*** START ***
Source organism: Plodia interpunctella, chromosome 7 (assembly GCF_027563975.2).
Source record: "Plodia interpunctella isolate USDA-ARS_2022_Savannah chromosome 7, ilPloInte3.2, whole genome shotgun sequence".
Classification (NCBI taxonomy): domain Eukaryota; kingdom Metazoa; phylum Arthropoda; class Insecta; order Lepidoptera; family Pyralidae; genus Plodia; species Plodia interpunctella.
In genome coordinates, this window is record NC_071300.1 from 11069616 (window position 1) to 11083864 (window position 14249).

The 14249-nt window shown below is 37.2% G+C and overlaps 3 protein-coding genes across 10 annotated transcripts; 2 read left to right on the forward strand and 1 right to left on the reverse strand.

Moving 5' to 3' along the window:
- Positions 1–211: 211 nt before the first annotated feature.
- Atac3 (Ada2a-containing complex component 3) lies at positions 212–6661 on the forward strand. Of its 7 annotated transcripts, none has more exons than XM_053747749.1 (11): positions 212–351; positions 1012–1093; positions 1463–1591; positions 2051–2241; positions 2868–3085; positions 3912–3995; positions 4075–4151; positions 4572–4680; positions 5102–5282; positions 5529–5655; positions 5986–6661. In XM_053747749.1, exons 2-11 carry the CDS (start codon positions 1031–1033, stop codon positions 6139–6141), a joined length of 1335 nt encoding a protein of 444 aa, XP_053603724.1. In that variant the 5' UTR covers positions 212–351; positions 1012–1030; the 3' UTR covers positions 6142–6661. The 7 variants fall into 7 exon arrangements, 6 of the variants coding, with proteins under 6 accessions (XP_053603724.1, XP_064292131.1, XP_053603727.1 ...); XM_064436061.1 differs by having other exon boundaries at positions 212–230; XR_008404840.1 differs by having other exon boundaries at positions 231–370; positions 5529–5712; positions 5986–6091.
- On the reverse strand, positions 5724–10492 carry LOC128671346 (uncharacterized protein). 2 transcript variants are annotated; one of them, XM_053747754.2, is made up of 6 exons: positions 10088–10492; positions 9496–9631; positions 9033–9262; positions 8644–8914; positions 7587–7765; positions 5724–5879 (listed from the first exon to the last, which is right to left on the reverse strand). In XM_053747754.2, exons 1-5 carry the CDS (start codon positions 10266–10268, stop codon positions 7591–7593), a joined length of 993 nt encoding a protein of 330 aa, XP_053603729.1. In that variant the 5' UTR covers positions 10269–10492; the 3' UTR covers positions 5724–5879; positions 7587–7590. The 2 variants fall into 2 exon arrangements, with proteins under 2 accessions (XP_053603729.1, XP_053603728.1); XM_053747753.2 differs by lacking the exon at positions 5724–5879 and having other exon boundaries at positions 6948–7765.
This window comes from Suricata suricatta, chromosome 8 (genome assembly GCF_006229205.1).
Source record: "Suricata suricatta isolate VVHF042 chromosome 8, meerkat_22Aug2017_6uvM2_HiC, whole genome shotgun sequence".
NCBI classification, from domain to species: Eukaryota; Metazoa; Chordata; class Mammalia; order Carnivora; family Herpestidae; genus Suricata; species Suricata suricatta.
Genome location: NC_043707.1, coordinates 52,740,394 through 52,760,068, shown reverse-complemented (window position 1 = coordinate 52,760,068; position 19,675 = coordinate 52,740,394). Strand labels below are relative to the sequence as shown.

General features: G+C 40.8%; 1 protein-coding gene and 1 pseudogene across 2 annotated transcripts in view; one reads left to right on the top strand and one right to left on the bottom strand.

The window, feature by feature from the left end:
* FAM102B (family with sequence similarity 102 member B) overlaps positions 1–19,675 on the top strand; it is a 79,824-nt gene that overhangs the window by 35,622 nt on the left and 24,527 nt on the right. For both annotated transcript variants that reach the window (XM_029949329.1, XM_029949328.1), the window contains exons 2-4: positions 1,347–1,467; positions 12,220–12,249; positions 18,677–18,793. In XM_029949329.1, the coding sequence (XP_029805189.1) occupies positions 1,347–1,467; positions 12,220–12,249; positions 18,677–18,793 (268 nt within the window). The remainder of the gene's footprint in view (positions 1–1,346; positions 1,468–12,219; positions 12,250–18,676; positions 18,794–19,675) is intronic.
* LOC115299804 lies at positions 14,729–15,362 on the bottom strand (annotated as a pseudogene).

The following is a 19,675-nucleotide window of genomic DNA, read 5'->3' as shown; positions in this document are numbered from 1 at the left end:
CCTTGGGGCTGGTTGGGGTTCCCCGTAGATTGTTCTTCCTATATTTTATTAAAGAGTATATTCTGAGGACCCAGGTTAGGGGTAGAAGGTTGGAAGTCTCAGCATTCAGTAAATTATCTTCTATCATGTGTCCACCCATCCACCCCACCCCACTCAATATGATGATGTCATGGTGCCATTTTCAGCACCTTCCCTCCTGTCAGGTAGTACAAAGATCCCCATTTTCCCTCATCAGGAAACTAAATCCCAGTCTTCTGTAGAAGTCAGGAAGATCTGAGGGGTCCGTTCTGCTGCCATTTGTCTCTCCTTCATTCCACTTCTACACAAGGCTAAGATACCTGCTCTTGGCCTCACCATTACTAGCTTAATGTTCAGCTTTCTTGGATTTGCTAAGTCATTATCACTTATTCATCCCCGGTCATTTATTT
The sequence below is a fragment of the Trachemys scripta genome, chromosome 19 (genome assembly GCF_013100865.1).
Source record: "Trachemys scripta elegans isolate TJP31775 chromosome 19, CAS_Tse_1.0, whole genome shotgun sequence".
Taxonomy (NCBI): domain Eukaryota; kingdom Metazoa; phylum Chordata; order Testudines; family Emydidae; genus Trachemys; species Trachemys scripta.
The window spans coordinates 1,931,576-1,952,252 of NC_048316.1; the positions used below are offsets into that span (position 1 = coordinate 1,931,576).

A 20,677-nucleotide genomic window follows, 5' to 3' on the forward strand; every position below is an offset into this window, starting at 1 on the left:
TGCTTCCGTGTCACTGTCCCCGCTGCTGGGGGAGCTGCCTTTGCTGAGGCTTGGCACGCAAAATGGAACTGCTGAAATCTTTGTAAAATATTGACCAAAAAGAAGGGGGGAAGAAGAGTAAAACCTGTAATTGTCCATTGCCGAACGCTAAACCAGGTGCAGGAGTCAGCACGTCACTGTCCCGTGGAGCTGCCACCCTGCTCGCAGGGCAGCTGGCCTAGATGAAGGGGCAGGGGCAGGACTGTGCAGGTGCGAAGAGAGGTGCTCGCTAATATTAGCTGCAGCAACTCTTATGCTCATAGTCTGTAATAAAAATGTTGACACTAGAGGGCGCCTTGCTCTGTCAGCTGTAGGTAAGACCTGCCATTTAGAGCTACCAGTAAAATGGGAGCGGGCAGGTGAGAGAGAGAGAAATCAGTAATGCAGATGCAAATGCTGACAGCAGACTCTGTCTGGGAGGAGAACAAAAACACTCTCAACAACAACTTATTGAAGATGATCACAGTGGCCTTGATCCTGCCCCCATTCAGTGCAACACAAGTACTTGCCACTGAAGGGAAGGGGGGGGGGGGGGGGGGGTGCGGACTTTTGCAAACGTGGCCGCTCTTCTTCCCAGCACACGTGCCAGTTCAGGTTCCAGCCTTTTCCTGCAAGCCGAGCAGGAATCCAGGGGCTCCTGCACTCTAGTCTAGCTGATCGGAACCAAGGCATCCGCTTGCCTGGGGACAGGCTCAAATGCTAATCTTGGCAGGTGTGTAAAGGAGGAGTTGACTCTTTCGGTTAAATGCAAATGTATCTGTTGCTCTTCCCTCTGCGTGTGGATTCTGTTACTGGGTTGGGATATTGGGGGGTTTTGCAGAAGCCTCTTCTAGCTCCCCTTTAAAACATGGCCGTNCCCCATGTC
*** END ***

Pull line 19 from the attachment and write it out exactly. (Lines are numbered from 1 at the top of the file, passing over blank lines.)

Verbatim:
CCTTGGGGCTGGTTGGGGTTCCCCGTAGATTGTTCTTCCTATATTTTATTAAAGAGTATATTCTGAGGACCCAGGTTAGGGGTAGAAGGTTGGAAGTCTCAGCATTCAGTAAATTATCTTCTATCATGTGTCCACCCATCCACCCCACCCCACTCAATATGATGATGTCATGGTGCCATTTTCAGCACCTTCCCTCCTGTCAGGTAGTACAAAGATCCCCATTTTCCCTCATCAGGAAACTAAATCCCAGTCTTCTGTAGAAGTCAGGAAGATCTGAGGGGTCCGTTCTGCTGCCATTTGTCTCTCCTTCATTCCACTTCTACACAAGGCTAAGATACCTGCTCTTGGCCTCACCATTACTAGCTTAATGTTCAGCTTTCTTGGATTTGCTAAGTCATTATCACTTATTCATCCCCGGTCATTTATTT